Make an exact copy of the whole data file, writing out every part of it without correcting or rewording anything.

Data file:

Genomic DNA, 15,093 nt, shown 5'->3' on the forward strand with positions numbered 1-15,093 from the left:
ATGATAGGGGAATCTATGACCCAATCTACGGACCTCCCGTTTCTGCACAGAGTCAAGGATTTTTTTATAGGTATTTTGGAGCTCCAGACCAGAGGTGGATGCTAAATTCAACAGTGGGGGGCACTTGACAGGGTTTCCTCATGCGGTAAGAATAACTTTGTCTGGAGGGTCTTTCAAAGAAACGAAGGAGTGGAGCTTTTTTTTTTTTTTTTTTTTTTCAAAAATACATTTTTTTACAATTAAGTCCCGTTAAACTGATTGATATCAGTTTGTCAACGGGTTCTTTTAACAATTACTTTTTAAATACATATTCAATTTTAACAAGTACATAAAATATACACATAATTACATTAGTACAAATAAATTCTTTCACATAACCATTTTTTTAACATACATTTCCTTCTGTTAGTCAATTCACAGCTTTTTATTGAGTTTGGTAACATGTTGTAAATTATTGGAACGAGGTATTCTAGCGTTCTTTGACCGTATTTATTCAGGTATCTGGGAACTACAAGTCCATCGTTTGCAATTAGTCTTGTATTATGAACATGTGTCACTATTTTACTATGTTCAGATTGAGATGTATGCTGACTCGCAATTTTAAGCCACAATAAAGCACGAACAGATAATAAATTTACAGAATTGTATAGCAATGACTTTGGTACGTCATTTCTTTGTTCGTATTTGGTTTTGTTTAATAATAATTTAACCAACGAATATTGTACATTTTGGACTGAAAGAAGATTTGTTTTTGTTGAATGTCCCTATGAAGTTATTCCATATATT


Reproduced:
Genomic DNA, 15,093 nt, shown 5'->3' on the forward strand with positions numbered 1-15,093 from the left:
ATGATAGGGGAATCTATGACCCAATCTACGGACCTCCCGTTTCTGCACAGAGTCAAGGATTTTTTTATAGGTATTTTGGAGCTCCAGACCAGAGGTGGATGCTAAATTCAACAGTGGGGGGCACTTGACAGGGTTTCCTCATGCGGTAAGAATAACTTTGTCTGGAGGGTCTTTCAAAGAAACGAAGGAGTGGAGCTTTTTTTTTTTTTTTTTTTTTTCAAAAATACATTTTTTTACAATTAAGTCCCGTTAAACTGATTGATATCAGTTTGTCAACGGGTTCTTTTAACAATTACTTTTTAAATACATATTCAATTTTAACAAGTACATAAAATATACACATAATTACATTAGTACAAATAAATTCTTTCACATAACCATTTTTTTAACATACATTTCCTTCTGTTAGTCAATTCACAGCTTTTTATTGAGTTTGGTAACATGTTGTAAATTATTGGAACGAGGTATTCTAGCGTTCTTTGACCGTATTTATTCAGGTATCTGGGAACTACAAGTCCATCGTTTGCAATTAGTCTTGTATTATGAACATGTGTCACTATTTTACTATGTTCAGATTGAGATGTATGCTGACTCGCAATTTTAAGCCACAATAAAGCACGAACAGATAATAAATTTACAGAATTGTATAGCAATGACTTTGGTACGTCATTTCTTTGTTCGTATTTGGTTTTGTTTAATAATAATTTAACCAACGAATATTGTACATTTTGGACTGAAAGAAGATTTGTTTTTGTTGAATGTCCCTATGAAGTTATTCCATATATT